To see the old as beautiful as Venus, Jupiter dancing
COFFEE WITH WARREN, with Warren Harbeck
Two derelict car bodies on opposite sides of the world caught the attention of a pair of keen-eyed Cochrane adventurers. Ernest Enns stands by one with quite a trunk. Photos by Ernest Enns, top, and Michael Simpson, bottom
They say that one person’s junk is another person’s treasure. Responses to last week’s column seem to prove the point, while one in particular invites us to view all of life with heavenly new eyes.
I had featured a black-and-white photo of a derelict car body taken by Cochrane Eagle publisher Jack Tennant and colour-embellished in blue by local artist Janet Armstrong. The artwork was part of my home-office Lenten display, a reminder to live each day wisely in view of the brevity of our mortal journey.
Two of our adventurous Cochrane-area coffee companions responded with photos of their own they had taken on opposite sides of the world.
Retired professor Ernest Enns sent me his shot of a 1930s Chevy with a Kanuka tree growing out of it. He had taken it in the town of Picton, the northern gateway to the South Island of New Zealand.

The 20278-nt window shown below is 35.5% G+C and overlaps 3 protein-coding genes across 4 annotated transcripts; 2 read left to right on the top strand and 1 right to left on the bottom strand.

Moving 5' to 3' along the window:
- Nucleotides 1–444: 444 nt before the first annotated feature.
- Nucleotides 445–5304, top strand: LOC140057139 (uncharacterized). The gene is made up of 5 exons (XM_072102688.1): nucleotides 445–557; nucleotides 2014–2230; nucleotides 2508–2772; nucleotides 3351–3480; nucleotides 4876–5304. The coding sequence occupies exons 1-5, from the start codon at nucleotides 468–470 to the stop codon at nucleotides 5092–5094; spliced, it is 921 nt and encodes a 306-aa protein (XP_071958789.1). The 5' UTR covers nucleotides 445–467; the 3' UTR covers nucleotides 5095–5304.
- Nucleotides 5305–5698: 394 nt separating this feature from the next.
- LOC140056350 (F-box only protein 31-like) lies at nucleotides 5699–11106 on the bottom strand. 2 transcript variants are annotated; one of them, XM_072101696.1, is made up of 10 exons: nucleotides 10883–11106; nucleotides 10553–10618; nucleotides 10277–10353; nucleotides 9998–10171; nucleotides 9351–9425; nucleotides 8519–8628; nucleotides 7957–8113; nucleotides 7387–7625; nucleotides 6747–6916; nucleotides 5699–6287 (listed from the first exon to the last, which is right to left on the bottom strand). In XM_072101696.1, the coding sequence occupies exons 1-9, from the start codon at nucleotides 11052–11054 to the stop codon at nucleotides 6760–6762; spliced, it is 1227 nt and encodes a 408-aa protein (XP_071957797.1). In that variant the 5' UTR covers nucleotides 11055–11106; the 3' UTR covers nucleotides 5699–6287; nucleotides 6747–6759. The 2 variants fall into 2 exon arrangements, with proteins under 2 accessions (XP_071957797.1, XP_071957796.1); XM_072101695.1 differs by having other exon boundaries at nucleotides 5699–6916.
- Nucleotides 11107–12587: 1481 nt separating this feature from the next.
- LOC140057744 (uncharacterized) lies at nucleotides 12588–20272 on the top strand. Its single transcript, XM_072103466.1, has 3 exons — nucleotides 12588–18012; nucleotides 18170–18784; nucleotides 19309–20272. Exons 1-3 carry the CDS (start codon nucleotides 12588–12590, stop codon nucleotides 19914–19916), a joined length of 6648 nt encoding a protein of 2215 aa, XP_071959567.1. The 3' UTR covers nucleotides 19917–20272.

“This is where the Wellington to Picton Ferry docks,” he wrote, “the only passenger-and-car water connection between the two islands.”
It’s also from Picton that travellers can take the Pacific coastal train to Christchurch and view the breathtaking scenery outdoors from an open carriage, he said.
Not to be outdone, globetrotting mountaineer Michael Simpson sent me his photo of a rusting, leaf-covered car body he came across on the other side of the world while climbing above Gaspe Bay in eastern Canada.
The region is the ancient homeland of the Mi’kmaq people who called the area “Gespeg,” which means “the place where the land ends,” an appropriate setting for the place where the old car’s days ended, too.
Reflecting on photos of old car bodies like the one I celebrated in last week’s column, Cremona reader Kathie Reid also responded.
“This is indeed an evocative picture,” she wrote. “It reminds me that nothing is a waste in God’s economy. Whether it’s a broken life, a worn-out life or a rejected life, there is something beautiful to be redeemed, if we look with the proper eyes.”
Speaking of seeing old things with the proper eyes, there’s a pair of delightful old heavenly bodies about to do a stellar dance overhead during the next few evenings.
Venus and Jupiter will be in conjunction on March 15, when the two brightest planets in our night sky appear to pass each other. This is prime-time viewing in the western sky for a few hours after sunset.
Right now, Jupiter appears to be following the much brighter Venus. Because of how they journey around the sun as viewed from Earth, however, Jupiter will appear to overtake his lovely partner, so that after the conjunction, Venus will appear to be chasing Jupiter, until they cozy down together in the setting sun later in the spring.
For a graphic description of this vivid event, check out earthsky.org. Happy seeing!
© 2012 Warren Harbeck